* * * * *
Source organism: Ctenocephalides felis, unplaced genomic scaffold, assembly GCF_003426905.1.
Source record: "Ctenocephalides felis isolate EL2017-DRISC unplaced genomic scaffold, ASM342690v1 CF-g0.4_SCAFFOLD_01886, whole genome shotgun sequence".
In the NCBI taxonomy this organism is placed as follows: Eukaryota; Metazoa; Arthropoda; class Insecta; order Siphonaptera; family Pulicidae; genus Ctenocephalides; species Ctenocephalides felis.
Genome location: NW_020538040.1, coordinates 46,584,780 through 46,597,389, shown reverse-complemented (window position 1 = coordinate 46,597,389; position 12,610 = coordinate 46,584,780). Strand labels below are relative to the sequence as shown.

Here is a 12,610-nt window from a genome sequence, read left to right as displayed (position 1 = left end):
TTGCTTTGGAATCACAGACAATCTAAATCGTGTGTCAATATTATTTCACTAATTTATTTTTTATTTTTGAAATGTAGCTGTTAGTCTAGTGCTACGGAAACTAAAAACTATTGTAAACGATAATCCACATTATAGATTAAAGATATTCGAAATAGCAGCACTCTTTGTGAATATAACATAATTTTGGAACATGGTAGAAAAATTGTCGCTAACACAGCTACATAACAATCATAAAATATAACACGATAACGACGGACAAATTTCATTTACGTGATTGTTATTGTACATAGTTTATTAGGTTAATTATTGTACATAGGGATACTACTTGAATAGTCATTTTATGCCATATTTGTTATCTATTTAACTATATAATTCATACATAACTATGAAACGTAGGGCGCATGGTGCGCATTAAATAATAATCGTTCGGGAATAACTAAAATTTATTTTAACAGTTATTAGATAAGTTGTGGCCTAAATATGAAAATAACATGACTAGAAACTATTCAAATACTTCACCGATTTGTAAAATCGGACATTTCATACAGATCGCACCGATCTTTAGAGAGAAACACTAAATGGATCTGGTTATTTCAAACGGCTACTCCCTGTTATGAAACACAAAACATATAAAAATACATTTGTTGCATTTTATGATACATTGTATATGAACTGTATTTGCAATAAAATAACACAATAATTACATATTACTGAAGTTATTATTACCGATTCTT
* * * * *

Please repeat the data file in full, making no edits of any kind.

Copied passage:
Source organism: Ctenocephalides felis, unplaced genomic scaffold, assembly GCF_003426905.1.
Source record: "Ctenocephalides felis isolate EL2017-DRISC unplaced genomic scaffold, ASM342690v1 CF-g0.4_SCAFFOLD_01886, whole genome shotgun sequence".
In the NCBI taxonomy this organism is placed as follows: Eukaryota; Metazoa; Arthropoda; class Insecta; order Siphonaptera; family Pulicidae; genus Ctenocephalides; species Ctenocephalides felis.
Genome location: NW_020538040.1, coordinates 46,584,780 through 46,597,389, shown reverse-complemented (window position 1 = coordinate 46,597,389; position 12,610 = coordinate 46,584,780). Strand labels below are relative to the sequence as shown.

Here is a 12,610-nt window from a genome sequence, read left to right as displayed (position 1 = left end):
TTGCTTTGGAATCACAGACAATCTAAATCGTGTGTCAATATTATTTCACTAATTTATTTTTTATTTTTGAAATGTAGCTGTTAGTCTAGTGCTACGGAAACTAAAAACTATTGTAAACGATAATCCACATTATAGATTAAAGATATTCGAAATAGCAGCACTCTTTGTGAATATAACATAATTTTGGAACATGGTAGAAAAATTGTCGCTAACACAGCTACATAACAATCATAAAATATAACACGATAACGACGGACAAATTTCATTTACGTGATTGTTATTGTACATAGTTTATTAGGTTAATTATTGTACATAGGGATACTACTTGAATAGTCATTTTATGCCATATTTGTTATCTATTTAACTATATAATTCATACATAACTATGAAACGTAGGGCGCATGGTGCGCATTAAATAATAATCGTTCGGGAATAACTAAAATTTATTTTAACAGTTATTAGATAAGTTGTGGCCTAAATATGAAAATAACATGACTAGAAACTATTCAAATACTTCACCGATTTGTAAAATCGGACATTTCATACAGATCGCACCGATCTTTAGAGAGAAACACTAAATGGATCTGGTTATTTCAAACGGCTACTCCCTGTTATGAAACACAAAACATATAAAAATACATTTGTTGCATTTTATGATACATTGTATATGAACTGTATTTGCAATAAAATAACACAATAATTACATATTACTGAAGTTATTATTACCGATTCTT